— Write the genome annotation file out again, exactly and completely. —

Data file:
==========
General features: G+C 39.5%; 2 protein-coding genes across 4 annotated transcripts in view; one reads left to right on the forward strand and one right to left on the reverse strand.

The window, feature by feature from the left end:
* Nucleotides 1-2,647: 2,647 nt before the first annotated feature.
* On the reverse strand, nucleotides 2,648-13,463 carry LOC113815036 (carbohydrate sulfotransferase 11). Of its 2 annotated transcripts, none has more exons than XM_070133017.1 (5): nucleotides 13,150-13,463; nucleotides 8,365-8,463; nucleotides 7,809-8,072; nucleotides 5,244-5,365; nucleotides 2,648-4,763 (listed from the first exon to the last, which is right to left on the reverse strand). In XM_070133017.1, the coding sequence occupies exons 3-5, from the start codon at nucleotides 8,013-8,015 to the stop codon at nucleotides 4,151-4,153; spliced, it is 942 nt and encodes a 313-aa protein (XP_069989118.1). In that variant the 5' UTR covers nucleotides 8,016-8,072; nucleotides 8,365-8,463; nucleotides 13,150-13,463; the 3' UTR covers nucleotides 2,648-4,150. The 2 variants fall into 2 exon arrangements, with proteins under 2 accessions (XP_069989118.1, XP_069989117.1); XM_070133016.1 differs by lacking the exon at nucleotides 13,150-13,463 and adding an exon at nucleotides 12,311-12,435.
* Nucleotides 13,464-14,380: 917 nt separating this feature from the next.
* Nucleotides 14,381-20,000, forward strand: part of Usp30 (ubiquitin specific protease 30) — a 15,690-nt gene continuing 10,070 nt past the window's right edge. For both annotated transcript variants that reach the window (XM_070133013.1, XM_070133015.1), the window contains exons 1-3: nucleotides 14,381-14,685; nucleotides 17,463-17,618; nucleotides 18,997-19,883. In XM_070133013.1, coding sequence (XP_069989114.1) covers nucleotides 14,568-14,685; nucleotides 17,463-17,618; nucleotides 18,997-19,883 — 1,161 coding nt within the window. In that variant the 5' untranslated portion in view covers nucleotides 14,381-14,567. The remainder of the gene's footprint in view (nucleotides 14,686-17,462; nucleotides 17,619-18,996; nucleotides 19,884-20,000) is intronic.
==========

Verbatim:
General features: G+C 39.5%; 2 protein-coding genes across 4 annotated transcripts in view; one reads left to right on the forward strand and one right to left on the reverse strand.

The window, feature by feature from the left end:
* Nucleotides 1-2,647: 2,647 nt before the first annotated feature.
* On the reverse strand, nucleotides 2,648-13,463 carry LOC113815036 (carbohydrate sulfotransferase 11). Of its 2 annotated transcripts, none has more exons than XM_070133017.1 (5): nucleotides 13,150-13,463; nucleotides 8,365-8,463; nucleotides 7,809-8,072; nucleotides 5,244-5,365; nucleotides 2,648-4,763 (listed from the first exon to the last, which is right to left on the reverse strand). In XM_070133017.1, the coding sequence occupies exons 3-5, from the start codon at nucleotides 8,013-8,015 to the stop codon at nucleotides 4,151-4,153; spliced, it is 942 nt and encodes a 313-aa protein (XP_069989118.1). In that variant the 5' UTR covers nucleotides 8,016-8,072; nucleotides 8,365-8,463; nucleotides 13,150-13,463; the 3' UTR covers nucleotides 2,648-4,150. The 2 variants fall into 2 exon arrangements, with proteins under 2 accessions (XP_069989118.1, XP_069989117.1); XM_070133016.1 differs by lacking the exon at nucleotides 13,150-13,463 and adding an exon at nucleotides 12,311-12,435.
* Nucleotides 13,464-14,380: 917 nt separating this feature from the next.
* Nucleotides 14,381-20,000, forward strand: part of Usp30 (ubiquitin specific protease 30) — a 15,690-nt gene continuing 10,070 nt past the window's right edge. For both annotated transcript variants that reach the window (XM_070133013.1, XM_070133015.1), the window contains exons 1-3: nucleotides 14,381-14,685; nucleotides 17,463-17,618; nucleotides 18,997-19,883. In XM_070133013.1, coding sequence (XP_069989114.1) covers nucleotides 14,568-14,685; nucleotides 17,463-17,618; nucleotides 18,997-19,883 — 1,161 coding nt within the window. In that variant the 5' untranslated portion in view covers nucleotides 14,381-14,567. The remainder of the gene's footprint in view (nucleotides 14,686-17,462; nucleotides 17,619-18,996; nucleotides 19,884-20,000) is intronic.